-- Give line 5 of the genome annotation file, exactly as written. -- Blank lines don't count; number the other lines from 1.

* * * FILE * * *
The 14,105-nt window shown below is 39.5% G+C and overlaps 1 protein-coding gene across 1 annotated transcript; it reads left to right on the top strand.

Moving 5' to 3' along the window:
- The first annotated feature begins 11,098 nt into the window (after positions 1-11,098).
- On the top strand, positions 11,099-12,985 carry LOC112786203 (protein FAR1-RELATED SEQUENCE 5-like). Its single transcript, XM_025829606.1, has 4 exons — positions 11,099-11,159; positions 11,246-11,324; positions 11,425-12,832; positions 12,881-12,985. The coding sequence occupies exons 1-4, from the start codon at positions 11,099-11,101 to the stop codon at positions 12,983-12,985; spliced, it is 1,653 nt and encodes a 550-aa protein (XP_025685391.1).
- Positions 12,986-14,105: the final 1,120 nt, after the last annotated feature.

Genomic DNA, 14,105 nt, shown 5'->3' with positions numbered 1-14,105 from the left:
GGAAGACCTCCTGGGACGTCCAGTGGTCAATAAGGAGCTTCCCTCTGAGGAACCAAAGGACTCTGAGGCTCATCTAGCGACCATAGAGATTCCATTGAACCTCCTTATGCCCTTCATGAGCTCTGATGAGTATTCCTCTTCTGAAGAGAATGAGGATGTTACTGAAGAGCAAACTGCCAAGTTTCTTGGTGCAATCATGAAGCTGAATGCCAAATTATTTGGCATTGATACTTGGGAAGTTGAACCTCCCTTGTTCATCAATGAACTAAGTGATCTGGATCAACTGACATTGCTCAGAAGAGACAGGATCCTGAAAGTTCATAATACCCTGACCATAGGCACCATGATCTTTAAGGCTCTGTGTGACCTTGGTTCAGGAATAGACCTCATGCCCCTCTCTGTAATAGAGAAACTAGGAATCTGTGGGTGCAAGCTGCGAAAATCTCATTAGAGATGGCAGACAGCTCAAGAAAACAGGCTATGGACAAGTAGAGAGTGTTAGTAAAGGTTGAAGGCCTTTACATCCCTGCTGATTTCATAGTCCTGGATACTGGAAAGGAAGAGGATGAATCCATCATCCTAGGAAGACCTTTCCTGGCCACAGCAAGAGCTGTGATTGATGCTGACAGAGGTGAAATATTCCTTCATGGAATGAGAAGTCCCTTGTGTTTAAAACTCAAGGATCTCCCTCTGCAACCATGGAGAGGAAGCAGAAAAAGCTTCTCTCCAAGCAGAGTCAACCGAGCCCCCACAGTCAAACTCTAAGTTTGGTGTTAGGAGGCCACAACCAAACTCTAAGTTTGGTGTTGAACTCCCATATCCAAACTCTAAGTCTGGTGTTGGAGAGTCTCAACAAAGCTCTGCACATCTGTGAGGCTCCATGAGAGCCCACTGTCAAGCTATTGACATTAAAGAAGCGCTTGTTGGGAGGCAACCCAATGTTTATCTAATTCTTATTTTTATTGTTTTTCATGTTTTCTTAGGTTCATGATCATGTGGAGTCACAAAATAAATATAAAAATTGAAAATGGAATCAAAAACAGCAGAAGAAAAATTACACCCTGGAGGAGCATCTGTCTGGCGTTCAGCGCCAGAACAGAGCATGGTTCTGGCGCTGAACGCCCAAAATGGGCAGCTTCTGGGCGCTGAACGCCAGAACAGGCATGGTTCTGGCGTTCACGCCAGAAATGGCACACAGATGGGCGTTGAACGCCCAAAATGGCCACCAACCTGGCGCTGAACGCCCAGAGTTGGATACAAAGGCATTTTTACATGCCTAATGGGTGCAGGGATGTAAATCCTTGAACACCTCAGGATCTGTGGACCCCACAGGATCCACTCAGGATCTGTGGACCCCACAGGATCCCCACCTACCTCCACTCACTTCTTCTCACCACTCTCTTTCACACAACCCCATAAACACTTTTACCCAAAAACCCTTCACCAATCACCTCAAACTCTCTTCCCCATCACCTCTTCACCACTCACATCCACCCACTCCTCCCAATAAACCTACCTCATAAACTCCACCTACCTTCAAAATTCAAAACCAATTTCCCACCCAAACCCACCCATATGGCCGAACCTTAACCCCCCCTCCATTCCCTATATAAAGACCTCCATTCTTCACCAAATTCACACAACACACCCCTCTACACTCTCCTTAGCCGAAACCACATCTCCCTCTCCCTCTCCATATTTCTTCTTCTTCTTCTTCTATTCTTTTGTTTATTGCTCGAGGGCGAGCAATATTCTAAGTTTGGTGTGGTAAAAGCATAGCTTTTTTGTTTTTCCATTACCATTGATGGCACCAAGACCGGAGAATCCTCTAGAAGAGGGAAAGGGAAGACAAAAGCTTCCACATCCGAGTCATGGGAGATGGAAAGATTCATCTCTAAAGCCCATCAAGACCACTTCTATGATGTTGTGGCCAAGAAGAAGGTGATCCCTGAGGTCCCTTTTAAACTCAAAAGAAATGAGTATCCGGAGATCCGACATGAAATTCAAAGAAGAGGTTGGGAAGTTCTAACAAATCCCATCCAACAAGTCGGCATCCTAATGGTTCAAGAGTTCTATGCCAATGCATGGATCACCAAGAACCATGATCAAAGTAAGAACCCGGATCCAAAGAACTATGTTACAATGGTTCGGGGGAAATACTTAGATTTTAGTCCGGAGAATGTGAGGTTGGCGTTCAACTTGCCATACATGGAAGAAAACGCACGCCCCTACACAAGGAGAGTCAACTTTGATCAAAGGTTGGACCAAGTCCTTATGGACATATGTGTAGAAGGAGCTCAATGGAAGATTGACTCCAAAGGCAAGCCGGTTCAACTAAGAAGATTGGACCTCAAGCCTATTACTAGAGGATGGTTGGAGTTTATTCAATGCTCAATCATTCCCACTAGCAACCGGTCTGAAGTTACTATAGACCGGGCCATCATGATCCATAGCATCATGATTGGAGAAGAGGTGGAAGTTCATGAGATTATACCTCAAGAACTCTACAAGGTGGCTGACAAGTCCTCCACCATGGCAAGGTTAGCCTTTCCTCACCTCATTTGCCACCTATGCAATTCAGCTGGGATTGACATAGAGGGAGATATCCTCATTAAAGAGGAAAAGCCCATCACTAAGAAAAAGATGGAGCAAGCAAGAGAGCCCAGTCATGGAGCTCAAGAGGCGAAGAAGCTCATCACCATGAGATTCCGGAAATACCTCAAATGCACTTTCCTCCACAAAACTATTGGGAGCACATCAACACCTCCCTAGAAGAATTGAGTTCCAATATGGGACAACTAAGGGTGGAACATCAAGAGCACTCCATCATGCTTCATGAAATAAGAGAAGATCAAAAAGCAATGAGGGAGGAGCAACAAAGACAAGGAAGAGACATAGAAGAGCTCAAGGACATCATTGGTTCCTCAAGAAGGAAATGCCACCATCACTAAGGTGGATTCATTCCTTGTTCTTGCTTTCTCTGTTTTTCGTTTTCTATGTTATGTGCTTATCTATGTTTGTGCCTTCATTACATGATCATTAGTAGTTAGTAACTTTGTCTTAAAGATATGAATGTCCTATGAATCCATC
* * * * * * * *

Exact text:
- Positions 12,986-14,105: the final 1,120 nt, after the last annotated feature.